“Contrabands” African American Refugees in Washington During the Civil War

An estimated 40,000 to 50,000 enslaved African Americans fled from Virginia and Maryland to Washington during the Civil War. They were originally called “contrabands.” This was a term coined by the press after General Major General Benjamin Butler’s decision in 1861 to not return three fugitive slaves who had come to Fort Monroe, Hampton Roads in Virginia. Rather than sending them back to their owner—where they had been building a Confederate artillery position—Butler opted to hold them as contraband war loot. Ironically, this legal loophole allowed Union soldiers an opportunity to grant escaped slaves a type of freedom by continuing to treat them as property.

In Washington, these new arrivals were first thrown into jail by the city’s authorities and later taken under the care of the military and interned in a sequence of camps. Subjected to crowding and unsanitary conditions they were decimated by contagious diseases such as tuberculosis, smallpox, typhoid fever, diphtheria, and cholera. Infants died due to fevers, diarrhea, and convulsions.

Children often were separated from their families. Some of them were taken in by the military and served as servants for the officers. Others were sent to the Orphan Home located in Georgetown where conditions were as bad as they had been in the camps. Still others were hired out to people who promised to provide education, health care, housing and clothing in exchange for their service, but who, in some instances, mistreated them badly.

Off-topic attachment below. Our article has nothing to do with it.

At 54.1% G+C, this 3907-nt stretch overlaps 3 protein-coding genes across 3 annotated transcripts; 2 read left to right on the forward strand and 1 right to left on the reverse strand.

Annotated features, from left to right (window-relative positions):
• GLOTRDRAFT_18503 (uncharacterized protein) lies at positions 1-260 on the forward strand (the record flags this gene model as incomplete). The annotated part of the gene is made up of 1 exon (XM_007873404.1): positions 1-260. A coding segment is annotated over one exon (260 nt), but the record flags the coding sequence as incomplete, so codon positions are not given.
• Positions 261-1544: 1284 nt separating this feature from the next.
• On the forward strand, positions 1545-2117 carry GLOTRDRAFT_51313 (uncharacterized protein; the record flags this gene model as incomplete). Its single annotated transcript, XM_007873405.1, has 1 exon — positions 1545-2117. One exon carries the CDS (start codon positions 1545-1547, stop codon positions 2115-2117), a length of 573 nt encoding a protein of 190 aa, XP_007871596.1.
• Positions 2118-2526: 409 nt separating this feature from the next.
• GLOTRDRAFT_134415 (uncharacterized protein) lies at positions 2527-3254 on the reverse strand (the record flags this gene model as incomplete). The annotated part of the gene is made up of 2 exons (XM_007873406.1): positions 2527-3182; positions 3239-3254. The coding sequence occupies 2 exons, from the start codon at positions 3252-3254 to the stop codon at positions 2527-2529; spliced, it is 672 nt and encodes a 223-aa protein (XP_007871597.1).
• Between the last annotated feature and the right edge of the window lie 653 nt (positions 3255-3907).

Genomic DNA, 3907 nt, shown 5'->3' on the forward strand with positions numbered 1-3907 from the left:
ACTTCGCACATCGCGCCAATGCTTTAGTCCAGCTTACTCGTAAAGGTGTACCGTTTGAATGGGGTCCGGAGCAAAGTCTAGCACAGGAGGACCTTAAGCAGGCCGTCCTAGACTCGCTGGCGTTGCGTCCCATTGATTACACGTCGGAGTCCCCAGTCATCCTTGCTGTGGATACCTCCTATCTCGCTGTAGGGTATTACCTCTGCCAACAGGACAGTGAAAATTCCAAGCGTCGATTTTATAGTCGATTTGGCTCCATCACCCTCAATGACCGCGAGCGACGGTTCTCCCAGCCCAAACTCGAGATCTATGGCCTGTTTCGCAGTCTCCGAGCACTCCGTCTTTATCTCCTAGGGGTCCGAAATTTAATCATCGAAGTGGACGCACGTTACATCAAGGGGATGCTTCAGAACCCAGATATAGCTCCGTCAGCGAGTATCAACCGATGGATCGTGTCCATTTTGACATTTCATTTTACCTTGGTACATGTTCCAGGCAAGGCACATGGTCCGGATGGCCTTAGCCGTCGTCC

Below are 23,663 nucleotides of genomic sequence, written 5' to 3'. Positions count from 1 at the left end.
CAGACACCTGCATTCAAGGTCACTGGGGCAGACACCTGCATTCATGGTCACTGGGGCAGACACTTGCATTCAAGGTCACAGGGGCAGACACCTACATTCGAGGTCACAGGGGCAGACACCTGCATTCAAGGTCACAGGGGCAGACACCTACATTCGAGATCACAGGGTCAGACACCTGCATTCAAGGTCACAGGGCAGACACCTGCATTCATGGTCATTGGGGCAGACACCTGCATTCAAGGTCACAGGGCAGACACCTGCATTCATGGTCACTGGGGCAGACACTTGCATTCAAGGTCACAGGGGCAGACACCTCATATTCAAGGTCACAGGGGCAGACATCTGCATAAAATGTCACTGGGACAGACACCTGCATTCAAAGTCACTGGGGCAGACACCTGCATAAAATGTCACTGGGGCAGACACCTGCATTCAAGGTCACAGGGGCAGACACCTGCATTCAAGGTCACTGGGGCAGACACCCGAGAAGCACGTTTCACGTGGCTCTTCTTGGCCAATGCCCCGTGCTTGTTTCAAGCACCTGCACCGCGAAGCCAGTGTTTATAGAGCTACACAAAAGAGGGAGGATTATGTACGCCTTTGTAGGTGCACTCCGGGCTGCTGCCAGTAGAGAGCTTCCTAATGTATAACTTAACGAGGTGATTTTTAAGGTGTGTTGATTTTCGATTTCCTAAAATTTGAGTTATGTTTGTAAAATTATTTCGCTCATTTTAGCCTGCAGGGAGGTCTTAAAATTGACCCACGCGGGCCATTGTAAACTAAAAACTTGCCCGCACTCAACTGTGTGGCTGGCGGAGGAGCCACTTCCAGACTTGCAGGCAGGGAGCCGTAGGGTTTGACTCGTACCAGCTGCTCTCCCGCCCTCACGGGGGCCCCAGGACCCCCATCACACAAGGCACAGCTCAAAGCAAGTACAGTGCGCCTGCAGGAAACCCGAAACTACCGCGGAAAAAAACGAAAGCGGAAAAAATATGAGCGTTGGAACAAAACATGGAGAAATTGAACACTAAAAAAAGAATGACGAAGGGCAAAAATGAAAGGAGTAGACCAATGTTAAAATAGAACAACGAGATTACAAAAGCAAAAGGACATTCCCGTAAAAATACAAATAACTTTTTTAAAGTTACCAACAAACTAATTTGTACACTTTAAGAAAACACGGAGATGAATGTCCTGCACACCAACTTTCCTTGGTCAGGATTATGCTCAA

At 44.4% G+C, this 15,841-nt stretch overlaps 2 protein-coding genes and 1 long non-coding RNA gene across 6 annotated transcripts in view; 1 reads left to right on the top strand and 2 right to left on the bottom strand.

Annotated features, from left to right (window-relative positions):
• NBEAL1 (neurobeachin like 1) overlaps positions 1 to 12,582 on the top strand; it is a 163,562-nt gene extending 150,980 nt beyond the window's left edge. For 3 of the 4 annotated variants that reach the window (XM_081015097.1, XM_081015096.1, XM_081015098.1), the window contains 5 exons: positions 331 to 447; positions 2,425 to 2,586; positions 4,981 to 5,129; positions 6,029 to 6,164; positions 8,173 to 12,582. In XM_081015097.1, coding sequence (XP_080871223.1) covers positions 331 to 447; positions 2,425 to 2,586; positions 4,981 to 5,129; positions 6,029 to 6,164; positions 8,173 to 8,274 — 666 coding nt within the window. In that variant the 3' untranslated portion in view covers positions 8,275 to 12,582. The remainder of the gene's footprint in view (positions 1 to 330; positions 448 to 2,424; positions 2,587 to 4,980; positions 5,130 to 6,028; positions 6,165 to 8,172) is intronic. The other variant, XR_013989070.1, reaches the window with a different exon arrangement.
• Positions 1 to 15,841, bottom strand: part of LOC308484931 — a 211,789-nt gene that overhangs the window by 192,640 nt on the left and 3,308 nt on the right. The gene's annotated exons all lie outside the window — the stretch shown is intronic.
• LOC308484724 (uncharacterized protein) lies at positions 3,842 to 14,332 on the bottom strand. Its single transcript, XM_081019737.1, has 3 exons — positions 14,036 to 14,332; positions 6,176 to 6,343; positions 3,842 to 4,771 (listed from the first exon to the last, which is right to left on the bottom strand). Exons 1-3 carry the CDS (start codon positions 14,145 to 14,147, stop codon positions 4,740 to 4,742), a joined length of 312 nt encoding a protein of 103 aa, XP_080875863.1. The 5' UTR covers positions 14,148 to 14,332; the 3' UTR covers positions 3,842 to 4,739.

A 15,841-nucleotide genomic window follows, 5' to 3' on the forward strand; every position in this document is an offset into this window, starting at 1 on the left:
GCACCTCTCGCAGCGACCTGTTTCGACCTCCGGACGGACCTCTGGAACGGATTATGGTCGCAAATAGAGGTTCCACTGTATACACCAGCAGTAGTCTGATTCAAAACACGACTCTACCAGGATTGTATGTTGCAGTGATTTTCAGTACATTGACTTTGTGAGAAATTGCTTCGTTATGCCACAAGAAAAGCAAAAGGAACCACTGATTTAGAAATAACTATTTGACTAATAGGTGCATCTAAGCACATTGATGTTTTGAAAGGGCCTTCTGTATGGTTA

Out of these desperate circumstances emerged after the Civil War a population, often identified as “Freedmen,” who made their home in Washington determined to live a new life as free people. In 1860, the African American population of Washington was 14,316, by 1870 the number had raised to 35, 455, an increase of over 200%. These newcomers were the first wave that would make of Washington a majority African American city in mid-20th century.

Today, 150 years after the Civil War, Washington is changing again. Fast-paced gentrification, which has brought into the city a number of young, affluent residents of many ethnicities, has reversed the trend and Washington is no longer a majority African-American city.

 

 

 

 

African American refugees at Camp Brightwood

African American refugees at Camp Brightwood